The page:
How North Carolina ranks in public education

CHARLOTTE, NC (WBTV) - Latest rankings from Education Week Research Center show North Carolina ranks 40th in the country when it comes to public education.

Results were shared in the Quality Counts 2018 report. The center has been conducting this research for more than 20 years.

This time states were judged on chance for a student's success, school finance, and K12 achievement.

Researchers say there is a reason these rankings matter.

"It's a vital tool in building better schools for kids," Education Week Research Center Assistant Director Sterling Lloyd said. "It can help parents to see how North Carolina compares to its neighbors and to other states throughout the country."

Lloyd says there was a bright spot for North Carolina.

The state did get a C+ for people's chance for success. It appears when it comes to pre-kindergarten enrollment and adults with post-secondary degrees, North Carolina is making a difference. Lloyd believes North Carolina should capitalize on that.

It is a different story when you talk about how much the state spends on each student and K12 test scores.  When it comes to school finance, North Carolina got a D.

"Only about 3 percent of the North Carolina students are in districts spending at or above the national average, so that is a concern that policy makers and parents may look to address,"  Lloyd said.

Lloyd says not having enough money to educate students could be a problem.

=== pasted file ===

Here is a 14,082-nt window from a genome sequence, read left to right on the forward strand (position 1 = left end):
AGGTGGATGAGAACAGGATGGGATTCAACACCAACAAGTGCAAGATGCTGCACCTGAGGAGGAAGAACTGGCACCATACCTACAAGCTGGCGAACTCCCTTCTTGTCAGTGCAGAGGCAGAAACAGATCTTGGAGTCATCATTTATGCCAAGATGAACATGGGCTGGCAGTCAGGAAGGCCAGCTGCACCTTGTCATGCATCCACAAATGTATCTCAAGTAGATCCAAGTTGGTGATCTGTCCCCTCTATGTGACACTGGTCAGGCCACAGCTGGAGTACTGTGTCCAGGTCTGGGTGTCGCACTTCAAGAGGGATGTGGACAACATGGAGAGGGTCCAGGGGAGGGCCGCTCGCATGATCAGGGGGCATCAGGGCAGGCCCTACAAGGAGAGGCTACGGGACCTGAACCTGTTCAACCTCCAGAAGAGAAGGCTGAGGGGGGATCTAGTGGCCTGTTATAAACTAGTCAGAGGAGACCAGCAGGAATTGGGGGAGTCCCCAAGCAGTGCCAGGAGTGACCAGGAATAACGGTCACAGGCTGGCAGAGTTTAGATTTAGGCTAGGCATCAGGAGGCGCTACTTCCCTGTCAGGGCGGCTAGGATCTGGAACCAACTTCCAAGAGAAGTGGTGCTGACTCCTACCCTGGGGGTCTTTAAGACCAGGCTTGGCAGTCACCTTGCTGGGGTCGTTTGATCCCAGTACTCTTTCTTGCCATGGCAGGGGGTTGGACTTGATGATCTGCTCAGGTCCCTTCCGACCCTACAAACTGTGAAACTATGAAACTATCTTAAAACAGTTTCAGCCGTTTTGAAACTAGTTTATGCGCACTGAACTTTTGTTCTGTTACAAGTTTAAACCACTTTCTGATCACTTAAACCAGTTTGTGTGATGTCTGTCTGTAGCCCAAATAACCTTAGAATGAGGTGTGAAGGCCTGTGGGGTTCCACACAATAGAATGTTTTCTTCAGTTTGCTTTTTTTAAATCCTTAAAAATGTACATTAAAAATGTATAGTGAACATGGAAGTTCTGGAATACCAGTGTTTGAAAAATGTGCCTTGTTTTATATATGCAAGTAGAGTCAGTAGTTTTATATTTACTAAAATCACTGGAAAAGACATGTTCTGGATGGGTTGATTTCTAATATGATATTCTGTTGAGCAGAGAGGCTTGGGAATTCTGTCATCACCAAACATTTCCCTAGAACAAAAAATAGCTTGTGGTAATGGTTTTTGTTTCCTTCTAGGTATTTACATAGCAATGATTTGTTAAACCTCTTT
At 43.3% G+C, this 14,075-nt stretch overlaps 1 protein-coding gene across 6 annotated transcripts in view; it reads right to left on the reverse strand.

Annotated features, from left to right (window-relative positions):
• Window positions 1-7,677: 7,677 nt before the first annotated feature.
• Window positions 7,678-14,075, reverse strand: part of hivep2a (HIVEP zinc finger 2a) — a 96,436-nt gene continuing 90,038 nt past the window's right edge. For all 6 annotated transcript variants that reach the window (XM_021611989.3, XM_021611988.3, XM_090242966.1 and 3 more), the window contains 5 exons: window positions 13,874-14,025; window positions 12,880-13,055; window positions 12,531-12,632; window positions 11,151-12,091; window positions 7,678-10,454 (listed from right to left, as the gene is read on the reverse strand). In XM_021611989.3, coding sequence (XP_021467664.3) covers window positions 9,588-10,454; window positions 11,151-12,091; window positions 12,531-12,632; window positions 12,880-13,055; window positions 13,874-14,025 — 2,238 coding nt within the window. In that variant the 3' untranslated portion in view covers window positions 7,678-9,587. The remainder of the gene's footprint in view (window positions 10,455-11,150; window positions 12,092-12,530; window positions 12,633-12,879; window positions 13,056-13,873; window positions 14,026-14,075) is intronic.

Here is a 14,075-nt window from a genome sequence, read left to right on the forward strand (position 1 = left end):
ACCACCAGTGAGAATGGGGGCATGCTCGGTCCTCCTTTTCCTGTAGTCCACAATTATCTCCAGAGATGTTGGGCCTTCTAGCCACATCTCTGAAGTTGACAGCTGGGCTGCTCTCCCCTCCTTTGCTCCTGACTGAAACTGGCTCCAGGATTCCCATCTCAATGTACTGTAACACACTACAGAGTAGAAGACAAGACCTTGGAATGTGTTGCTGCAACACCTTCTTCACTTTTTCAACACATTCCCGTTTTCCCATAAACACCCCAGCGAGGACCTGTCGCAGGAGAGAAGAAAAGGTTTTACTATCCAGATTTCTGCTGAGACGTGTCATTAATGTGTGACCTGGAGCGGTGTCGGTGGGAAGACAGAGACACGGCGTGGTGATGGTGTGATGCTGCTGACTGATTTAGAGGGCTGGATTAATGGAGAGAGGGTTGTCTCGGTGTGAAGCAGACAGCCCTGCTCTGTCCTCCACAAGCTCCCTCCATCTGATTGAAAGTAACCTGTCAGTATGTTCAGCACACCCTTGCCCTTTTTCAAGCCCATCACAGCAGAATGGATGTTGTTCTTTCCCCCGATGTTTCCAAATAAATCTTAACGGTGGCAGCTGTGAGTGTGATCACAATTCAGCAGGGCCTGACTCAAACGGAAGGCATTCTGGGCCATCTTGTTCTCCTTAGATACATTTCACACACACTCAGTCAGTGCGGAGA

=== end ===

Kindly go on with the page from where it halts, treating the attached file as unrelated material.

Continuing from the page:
"It suggests that adequate resources may not be available. There's not a precise link between school funding and student achievement but certainly if there's not enough funding to go around makes things tough for teachers and students."

When it comes to academic achievement the state gets a D+.

"North Carolina results are about the same as last year," Lloyd said. "It really hasn't changed a whole lot."

The numbers used in the report are the latest numbers provided by the federal government. They are from the years 2015-2016.  Many hope with some changes the state has done concerning education will reflect the next time the rankings are released.

State Superintendent Mark Johnson weighs in on this latest report.  He says there are many teachers who are getting the job done, but says he will continue to push for urgency. He also says he will keep the report in perspective.

"I'll always put much more stock in my conversations with educators, parents and students than some national magazine's idea of quality," State Superintendent Mark Johnson said. "That being said, I have never shied away from pointing out stubborn concerns caused by the status quo while we work to implement innovations that will transform incremental progress into real success for all educators and students."

The state has been declining when it comes to education.

About seven years ago North Carolina ranked 19th. Last year the state ranked 39th.  Education Week says a reason for that is standards were changed.

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